Sam Fleischacker

Sam Fleischacker is a professor of philosophy at University of Illinois Chicago. He works in moral and political philosophy, the history of moral and philosophy,and the philosophy of religion. Among the issues that have particularly interested him are the moral status of culture, the nature and history of liberalism, the relationship between moral philosophy and social science, and the relationship between moral and religious values. His publications include The Ethics of Culture (Cornell, 1994), On Adam Smith’s Wealth of Nations: A Philosophical Companion (Princeton, 2003), A Short History of Distributive Justice (Harvard, 2004), Divine Teaching and the Way of the World (Oxford, 2011), Kant’s Questions:  What Is Enlightenment?  (Routledge, 2012), and The Good and the Good Book (Oxford, 2015). Professor Fleischacker has been a Fellow of the Center for Advanced Study in the Behavioral Sciences at Stanford, the University Center for Human Values at Princeton, and the Institute for Advanced Study in the Humanities at Edinburgh University. He taught previously at Williams College.

  • What kinds of writing do you write?
    • Mostly philosophy but also short pieces on Jewish topics, op eds on political topics, and occasionally short stories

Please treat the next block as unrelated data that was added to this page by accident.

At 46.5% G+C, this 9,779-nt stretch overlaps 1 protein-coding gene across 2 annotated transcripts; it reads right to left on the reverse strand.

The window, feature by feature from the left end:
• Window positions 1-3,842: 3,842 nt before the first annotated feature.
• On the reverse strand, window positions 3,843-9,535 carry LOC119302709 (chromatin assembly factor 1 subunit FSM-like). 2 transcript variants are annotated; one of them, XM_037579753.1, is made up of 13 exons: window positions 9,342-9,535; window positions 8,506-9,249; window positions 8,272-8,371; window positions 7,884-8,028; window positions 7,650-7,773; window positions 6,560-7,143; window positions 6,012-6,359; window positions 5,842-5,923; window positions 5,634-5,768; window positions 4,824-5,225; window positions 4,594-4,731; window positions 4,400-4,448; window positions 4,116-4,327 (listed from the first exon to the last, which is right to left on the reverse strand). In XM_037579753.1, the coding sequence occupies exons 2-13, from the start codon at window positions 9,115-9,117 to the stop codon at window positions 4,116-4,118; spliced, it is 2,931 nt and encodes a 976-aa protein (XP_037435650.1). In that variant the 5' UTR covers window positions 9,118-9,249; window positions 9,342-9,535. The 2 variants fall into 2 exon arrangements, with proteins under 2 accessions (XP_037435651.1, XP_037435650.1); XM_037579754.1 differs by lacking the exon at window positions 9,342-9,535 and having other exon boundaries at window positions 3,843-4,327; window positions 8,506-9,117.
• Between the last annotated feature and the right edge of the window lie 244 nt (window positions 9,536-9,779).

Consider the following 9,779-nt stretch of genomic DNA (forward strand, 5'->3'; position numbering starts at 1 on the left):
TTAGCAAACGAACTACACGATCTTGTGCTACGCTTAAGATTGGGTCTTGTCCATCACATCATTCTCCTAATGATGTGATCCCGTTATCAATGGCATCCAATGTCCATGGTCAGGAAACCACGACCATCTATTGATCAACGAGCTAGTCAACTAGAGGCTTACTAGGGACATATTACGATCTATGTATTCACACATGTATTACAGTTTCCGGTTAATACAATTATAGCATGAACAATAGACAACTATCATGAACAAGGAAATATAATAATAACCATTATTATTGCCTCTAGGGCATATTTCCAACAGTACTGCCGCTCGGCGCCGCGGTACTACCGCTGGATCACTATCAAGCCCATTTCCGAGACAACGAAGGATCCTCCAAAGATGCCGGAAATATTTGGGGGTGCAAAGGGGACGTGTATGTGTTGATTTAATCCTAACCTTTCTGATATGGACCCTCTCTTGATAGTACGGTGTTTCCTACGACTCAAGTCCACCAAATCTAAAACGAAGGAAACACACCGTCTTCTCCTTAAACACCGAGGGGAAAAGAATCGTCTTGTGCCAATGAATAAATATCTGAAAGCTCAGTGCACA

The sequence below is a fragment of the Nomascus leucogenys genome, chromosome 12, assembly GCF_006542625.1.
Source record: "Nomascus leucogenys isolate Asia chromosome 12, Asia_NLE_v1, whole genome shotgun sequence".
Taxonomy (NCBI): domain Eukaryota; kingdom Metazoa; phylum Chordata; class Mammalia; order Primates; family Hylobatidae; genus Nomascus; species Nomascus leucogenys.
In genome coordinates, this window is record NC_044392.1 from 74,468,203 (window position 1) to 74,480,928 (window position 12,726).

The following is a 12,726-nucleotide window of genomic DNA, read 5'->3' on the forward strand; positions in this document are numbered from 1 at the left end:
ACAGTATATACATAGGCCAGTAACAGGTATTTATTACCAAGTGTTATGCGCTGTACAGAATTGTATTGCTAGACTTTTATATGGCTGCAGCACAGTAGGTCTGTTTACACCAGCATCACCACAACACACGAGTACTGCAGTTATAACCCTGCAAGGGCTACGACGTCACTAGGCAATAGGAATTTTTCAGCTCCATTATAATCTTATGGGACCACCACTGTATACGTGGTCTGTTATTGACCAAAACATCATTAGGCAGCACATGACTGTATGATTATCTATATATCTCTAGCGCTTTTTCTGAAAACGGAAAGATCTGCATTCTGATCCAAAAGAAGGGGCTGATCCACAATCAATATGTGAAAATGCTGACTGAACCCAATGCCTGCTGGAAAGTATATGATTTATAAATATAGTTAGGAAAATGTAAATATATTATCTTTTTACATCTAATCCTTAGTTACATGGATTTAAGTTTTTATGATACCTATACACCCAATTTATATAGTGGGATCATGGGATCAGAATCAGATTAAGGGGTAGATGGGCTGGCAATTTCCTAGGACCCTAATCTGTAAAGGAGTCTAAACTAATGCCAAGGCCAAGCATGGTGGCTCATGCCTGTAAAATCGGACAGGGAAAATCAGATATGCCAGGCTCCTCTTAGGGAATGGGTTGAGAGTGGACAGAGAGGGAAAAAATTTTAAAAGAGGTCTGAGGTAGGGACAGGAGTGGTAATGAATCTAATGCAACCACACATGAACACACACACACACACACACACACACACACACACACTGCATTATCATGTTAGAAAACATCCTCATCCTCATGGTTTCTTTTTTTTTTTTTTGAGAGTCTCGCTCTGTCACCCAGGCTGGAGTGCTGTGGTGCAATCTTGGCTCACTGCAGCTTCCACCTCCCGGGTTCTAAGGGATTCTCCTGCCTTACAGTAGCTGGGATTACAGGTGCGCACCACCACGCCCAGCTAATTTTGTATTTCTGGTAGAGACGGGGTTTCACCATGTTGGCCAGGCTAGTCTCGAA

• What’s one of your favorite things you’ve written, and why?
    • My book A Short History of Distributive Justice, because it presented scholarly material in a framework that had a clear “story line” 
  • What’s something you wrestle with in your writing process?
    • Fitting the short phrases that I like, which occur to me unexpectedly and at odd times of day, plausibly into the flow of the argument I’m making, which otherwise might be a bit dull
  • How would you describe your writing process?
    • I write in short bursts – not more than an hour or two per day – but try to do so very regularly:  at least three or four times a week, when I’m teaching, and every day but Saturday when I’m not
  • “Hardware” tell-all; for example: Microsoft Word or Google Docs or paper forever? Legal pads or note cards or backs of envelopes? Pencils or pens? No. 2s or mechanical? Bics or Montblancs? Etc.!
    1. Pen on a legal pad for notes;  MS Word for composition
  • A standout feature of your actual desk or virtual desktop that you rather like?
    • It’s a standing desk!  Much healthier, I’m told.  And I try to keep it pretty clear when I’m writing.
  • 3 adjectives that describe that ‘writerly feeling’ when you’re in the zone?
    • Focused, happy, uninterruptible
  • 3 adjectives that describe that ‘not so writerly feeling’ when you’re hitting a wall?
    • Frustrated, distracted, self-hating
  • What’s your top piece of writing advice for grad students embarking on their dissertations?
    • Remember that writing 2 pages of rough draft a day, 2-3 days a week, will net you 200-300 pages in a year:  more than enough to get a whole dissertation done!  Aiming for more than that – whole days of work, in which you might write 10 pages, say – and not writing if you can’t do that, is likely just to be daunting, exhausting, and frustrating